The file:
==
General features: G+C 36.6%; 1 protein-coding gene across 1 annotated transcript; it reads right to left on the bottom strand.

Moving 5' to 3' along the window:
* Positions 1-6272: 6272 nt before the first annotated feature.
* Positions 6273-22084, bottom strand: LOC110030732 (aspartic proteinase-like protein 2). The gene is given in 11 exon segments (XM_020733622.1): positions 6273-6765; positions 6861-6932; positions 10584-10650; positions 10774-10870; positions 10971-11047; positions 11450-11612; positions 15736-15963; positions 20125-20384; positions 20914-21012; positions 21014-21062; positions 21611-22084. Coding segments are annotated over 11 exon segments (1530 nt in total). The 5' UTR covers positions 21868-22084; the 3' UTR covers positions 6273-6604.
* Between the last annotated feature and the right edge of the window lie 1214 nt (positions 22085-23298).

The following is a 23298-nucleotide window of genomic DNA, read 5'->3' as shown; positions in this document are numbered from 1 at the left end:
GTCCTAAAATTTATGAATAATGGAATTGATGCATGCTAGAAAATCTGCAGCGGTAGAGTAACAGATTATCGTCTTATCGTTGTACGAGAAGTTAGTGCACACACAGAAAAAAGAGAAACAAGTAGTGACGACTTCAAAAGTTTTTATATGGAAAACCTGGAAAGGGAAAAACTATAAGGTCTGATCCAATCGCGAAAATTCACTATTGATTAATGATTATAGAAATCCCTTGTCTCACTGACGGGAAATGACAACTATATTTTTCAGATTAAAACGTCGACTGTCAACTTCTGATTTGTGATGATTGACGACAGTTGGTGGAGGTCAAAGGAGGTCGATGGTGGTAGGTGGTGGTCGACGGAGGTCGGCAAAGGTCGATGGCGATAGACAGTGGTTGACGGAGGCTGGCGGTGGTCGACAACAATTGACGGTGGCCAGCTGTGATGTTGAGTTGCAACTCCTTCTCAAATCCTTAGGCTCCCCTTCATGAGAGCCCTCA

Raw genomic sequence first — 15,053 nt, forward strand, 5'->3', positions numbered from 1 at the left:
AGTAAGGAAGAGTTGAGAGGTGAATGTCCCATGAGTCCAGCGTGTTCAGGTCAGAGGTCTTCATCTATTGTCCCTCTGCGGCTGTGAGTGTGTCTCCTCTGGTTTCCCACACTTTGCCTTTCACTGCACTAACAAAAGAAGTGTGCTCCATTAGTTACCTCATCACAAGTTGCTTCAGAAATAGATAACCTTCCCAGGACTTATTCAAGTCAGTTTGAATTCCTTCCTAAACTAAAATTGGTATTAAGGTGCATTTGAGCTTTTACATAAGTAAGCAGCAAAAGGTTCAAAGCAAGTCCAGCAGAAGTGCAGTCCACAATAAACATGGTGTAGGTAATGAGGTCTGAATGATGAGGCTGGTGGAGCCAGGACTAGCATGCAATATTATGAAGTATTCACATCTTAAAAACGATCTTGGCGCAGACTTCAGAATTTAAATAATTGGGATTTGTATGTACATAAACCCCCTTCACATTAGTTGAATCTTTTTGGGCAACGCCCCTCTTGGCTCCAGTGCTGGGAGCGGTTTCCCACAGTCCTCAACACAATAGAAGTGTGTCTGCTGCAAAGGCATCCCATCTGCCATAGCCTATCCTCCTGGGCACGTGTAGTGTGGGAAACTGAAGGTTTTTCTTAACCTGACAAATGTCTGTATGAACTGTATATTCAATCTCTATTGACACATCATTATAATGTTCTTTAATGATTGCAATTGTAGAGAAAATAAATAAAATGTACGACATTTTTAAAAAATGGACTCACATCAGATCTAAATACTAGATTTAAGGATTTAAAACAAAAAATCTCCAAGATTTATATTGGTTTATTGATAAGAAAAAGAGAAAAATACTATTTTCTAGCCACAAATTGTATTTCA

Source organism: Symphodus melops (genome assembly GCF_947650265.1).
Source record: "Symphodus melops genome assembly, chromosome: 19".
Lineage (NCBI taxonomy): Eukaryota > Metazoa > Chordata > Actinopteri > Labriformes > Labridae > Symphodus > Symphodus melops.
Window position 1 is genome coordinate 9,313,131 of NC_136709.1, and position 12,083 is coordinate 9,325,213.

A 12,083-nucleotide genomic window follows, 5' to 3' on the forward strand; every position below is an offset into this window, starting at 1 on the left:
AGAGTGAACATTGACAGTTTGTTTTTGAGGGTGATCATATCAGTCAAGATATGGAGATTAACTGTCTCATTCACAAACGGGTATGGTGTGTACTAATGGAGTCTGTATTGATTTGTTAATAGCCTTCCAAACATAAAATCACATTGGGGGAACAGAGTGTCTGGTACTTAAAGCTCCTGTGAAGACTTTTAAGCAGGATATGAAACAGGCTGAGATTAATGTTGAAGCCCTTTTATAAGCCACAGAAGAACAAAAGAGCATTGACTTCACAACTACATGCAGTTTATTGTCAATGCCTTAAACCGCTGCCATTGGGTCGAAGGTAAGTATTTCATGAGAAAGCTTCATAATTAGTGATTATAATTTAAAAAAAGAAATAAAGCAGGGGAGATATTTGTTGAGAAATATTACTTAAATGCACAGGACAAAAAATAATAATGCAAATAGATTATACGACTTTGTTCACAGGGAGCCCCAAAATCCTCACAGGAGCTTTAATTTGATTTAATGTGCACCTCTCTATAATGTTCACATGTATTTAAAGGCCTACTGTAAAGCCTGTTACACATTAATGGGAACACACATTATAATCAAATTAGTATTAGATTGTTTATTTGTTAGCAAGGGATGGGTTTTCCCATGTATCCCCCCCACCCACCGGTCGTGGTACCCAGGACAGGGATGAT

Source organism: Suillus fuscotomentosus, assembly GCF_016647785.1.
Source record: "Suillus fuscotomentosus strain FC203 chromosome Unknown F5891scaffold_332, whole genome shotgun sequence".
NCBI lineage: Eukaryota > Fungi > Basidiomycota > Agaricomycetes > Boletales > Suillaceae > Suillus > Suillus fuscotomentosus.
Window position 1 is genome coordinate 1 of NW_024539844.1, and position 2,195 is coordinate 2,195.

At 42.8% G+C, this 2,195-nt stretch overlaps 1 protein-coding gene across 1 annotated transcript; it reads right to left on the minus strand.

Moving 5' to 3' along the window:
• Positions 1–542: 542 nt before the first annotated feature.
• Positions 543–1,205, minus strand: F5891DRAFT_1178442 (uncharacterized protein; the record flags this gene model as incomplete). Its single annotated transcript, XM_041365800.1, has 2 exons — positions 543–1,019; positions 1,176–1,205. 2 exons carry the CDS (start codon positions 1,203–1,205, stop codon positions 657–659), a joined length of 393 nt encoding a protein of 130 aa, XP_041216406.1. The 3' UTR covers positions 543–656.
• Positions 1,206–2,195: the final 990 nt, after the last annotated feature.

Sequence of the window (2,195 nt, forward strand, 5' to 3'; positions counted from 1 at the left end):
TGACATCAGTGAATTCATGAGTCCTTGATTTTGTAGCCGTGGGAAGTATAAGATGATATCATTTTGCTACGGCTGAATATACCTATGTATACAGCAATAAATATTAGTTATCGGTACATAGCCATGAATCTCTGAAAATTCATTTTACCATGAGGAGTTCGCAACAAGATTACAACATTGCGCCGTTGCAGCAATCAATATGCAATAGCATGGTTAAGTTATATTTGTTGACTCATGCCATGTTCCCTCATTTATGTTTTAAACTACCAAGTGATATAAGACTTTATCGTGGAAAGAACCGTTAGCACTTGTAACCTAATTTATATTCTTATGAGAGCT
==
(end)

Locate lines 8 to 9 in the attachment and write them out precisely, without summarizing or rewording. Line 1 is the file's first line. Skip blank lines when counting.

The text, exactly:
Raw genomic sequence first — 15,053 nt, forward strand, 5'->3', positions numbered from 1 at the left:
AGTAAGGAAGAGTTGAGAGGTGAATGTCCCATGAGTCCAGCGTGTTCAGGTCAGAGGTCTTCATCTATTGTCCCTCTGCGGCTGTGAGTGTGTCTCCTCTGGTTTCCCACACTTTGCCTTTCACTGCACTAACAAAAGAAGTGTGCTCCATTAGTTACCTCATCACAAGTTGCTTCAGAAATAGATAACCTTCCCAGGACTTATTCAAGTCAGTTTGAATTCCTTCCTAAACTAAAATTGGTATTAAGGTGCATTTGAGCTTTTACATAAGTAAGCAGCAAAAGGTTCAAAGCAAGTCCAGCAGAAGTGCAGTCCACAATAAACATGGTGTAGGTAATGAGGTCTGAATGATGAGGCTGGTGGAGCCAGGACTAGCATGCAATATTATGAAGTATTCACATCTTAAAAACGATCTTGGCGCAGACTTCAGAATTTAAATAATTGGGATTTGTATGTACATAAACCCCCTTCACATTAGTTGAATCTTTTTGGGCAACGCCCCTCTTGGCTCCAGTGCTGGGAGCGGTTTCCCACAGTCCTCAACACAATAGAAGTGTGTCTGCTGCAAAGGCATCCCATCTGCCATAGCCTATCCTCCTGGGCACGTGTAGTGTGGGAAACTGAAGGTTTTTCTTAACCTGACAAATGTCTGTATGAACTGTATATTCAATCTCTATTGACACATCATTATAATGTTCTTTAATGATTGCAATTGTAGAGAAAATAAATAAAATGTACGACATTTTTAAAAAATGGACTCACATCAGATCTAAATACTAGATTTAAGGATTTAAAACAAAAAATCTCCAAGATTTATATTGGTTTATTGATAAGAAAAAGAGAAAAATACTATTTTCTAGCCACAAATTGTATTTCA